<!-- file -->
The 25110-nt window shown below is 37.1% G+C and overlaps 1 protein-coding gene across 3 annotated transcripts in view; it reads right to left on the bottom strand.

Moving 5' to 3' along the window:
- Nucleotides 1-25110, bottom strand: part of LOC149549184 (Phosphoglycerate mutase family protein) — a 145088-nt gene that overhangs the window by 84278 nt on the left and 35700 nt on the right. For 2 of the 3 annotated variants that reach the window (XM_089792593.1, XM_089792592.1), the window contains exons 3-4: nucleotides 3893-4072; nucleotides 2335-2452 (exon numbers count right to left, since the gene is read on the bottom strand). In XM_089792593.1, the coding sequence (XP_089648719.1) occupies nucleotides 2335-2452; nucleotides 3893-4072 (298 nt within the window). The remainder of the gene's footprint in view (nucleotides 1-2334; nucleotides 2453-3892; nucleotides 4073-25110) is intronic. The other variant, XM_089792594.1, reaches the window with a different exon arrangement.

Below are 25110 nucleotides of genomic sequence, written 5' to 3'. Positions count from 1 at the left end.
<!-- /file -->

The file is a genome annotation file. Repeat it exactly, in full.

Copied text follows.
The 25110-nt window shown below is 37.1% G+C and overlaps 1 protein-coding gene across 3 annotated transcripts in view; it reads right to left on the bottom strand.

Moving 5' to 3' along the window:
- Nucleotides 1-25110, bottom strand: part of LOC149549184 (Phosphoglycerate mutase family protein) — a 145088-nt gene that overhangs the window by 84278 nt on the left and 35700 nt on the right. For 2 of the 3 annotated variants that reach the window (XM_089792593.1, XM_089792592.1), the window contains exons 3-4: nucleotides 3893-4072; nucleotides 2335-2452 (exon numbers count right to left, since the gene is read on the bottom strand). In XM_089792593.1, the coding sequence (XP_089648719.1) occupies nucleotides 2335-2452; nucleotides 3893-4072 (298 nt within the window). The remainder of the gene's footprint in view (nucleotides 1-2334; nucleotides 2453-3892; nucleotides 4073-25110) is intronic. The other variant, XM_089792594.1, reaches the window with a different exon arrangement.

Below are 25110 nucleotides of genomic sequence, written 5' to 3'. Positions count from 1 at the left end.